Friday, December 07, 2007

2007-12-07 Printout of Metadata Held Sufficient for Discovery Purposes

The Sedona Principles' blanket approach to most metadata as "irrelevant" was adopted in Williams v. Sprint/United Management Co., 230 F.R.D. 640, 646 (D.Kan.2005). The Sprint court embraced the Sedona argument that "[I]n most cases and for most documents, metadata does not provide relevant information." Williams v. Sprint, 230 F.R.D. at 651. The Sprint court also noted that "[e]merging standards of electronic discovery appear to articulate a general presumption against the production of metadata[.]"

The recent decision in Michigan First Credit Union v. Cumis Ins. Society, Inc., Slip Copy, 2007 WL 4098213 (E.D.Mich. 2007) follows the Sprint approach and represents yet another example of how the Sedona Conference's blanket pronouncement is susceptible to misinterpretation. Here, the Court found that a printout of email metadata was sufficient and denied a motion to compel production of native, or source data. Curiously, even though the data and time information contained in the metadata was considered relevant, the "unique identifier" data was not, and since all was "printed out" in a pdf, the Court ruled that no further relevant information could be gleaned from the native, or source data:

"This includes the date and time of the creation of the message file, as well as a long string of characters that serves as a unique identifier for each message." She further states that she has reviewed the screen-shots of the email message produced for Plaintiff, and that "[a]ll metadata pertaining to the individual messages, except for the unique identifier referred to in the above paragraph is visible on these printouts." Hence, except for an "identifier" that would have no evidentiary value, the relevant metadata (such as date and time of creation) appears in the PDF copy. Were this not the case, there would be value in producing the metadata. However, since the PDF copies contain all the relevant information that Plaintiff would otherwise glean from the metadata, I agree with Defendant that producing the metadata for the emails would be unduly burdensome." Ibid, at *2.

Of course, no challenge to the metadata itself was apparently made. Imo, this is a clarion call not only to have the Sedona Principles properly reflect digital litigation reality, but also for counsel to bring themselves up to speed, and understand what it is they must challenge, or defend. Knowing what to ask for, and why, is a good start. The flip side is that being uninformed or misinformed as to the importance of metadata will at this time be more likely to result in this type of "gotcha."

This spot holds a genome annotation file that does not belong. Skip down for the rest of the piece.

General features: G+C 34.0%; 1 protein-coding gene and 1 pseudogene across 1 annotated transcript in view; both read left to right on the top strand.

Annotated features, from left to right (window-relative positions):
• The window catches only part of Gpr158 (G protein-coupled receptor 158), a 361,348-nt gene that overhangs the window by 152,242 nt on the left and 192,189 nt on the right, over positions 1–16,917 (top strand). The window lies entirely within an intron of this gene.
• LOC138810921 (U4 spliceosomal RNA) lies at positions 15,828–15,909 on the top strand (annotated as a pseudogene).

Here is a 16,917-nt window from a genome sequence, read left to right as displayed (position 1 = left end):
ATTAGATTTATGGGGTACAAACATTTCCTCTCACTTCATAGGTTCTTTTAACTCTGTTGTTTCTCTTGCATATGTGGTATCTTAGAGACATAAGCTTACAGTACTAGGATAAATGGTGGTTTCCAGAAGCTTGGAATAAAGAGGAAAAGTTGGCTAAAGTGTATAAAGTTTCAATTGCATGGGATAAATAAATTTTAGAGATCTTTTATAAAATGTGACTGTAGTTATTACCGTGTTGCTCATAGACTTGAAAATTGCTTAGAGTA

2007-12-07 Options Backdating Update - Former United Health CEO Returns 418 Million

The New York Time and the Wall Street Journal report today that William W. McGuire has settled with the SEC and agreed to return an estimated 400 million dollars in connection with the options backdating civil action pending against him. According to one account, the total returned by McGuire will exceed 600 million dollars. Options backdating involves altering the date of an option grant, typically to increase it's value at the date of granting. The option grant's strike price is typically (and some argue should only) be the date on which the grant is made. This grant date also typically coincides with the commencement of a new position, or a bonus.

The grant date maneuverability necessarily involves some time based computer data manipulation, as I highly doubt that any of these time-shifted options grants were accomplished by the efforts Aunt Tillie typing on her Selectric, bottle of White-Out by her side, in the typing pool.

The malleability of computer data (and the difficulties involved in challenging and detecting same) are well set forth in In re Texlon Corporation Securities Litigation 2004 WL 3192729 (WD Ohio 2004). The Texlon court roundly excoriated the defendant's auditor PriceWaterhouseCoopers for violating its duty of preservation. The court noted that auditing documents were altered "well after the close of the [relevant auditing period] and that [PWC should have been on notice to preserve these documents..." The Texlon court further noted that expert testimony discovered that the metadata of certain documents had been altered or deleted, specifically that data had been time-and-date shifted.

What is perhaps most important is that the Texlon court also implicitly recognizes the issue of time based data manipulation, as it also took notice of expert testimony that "it is possible to alter any document in the database, and if the date on the computer used to alter the document is reset, the incorrect date will be incorporated in the metadata fields as the date of modification." Texlon, 2004 WL 319729 at *19. It should be noted that the matter ended prior to the judge's action on the reports and recommendations of the magistrate.

Perhaps in the future the time and date malleability of computer generated information will become the focus of more intense scrutiny by counsel as well as the Courts.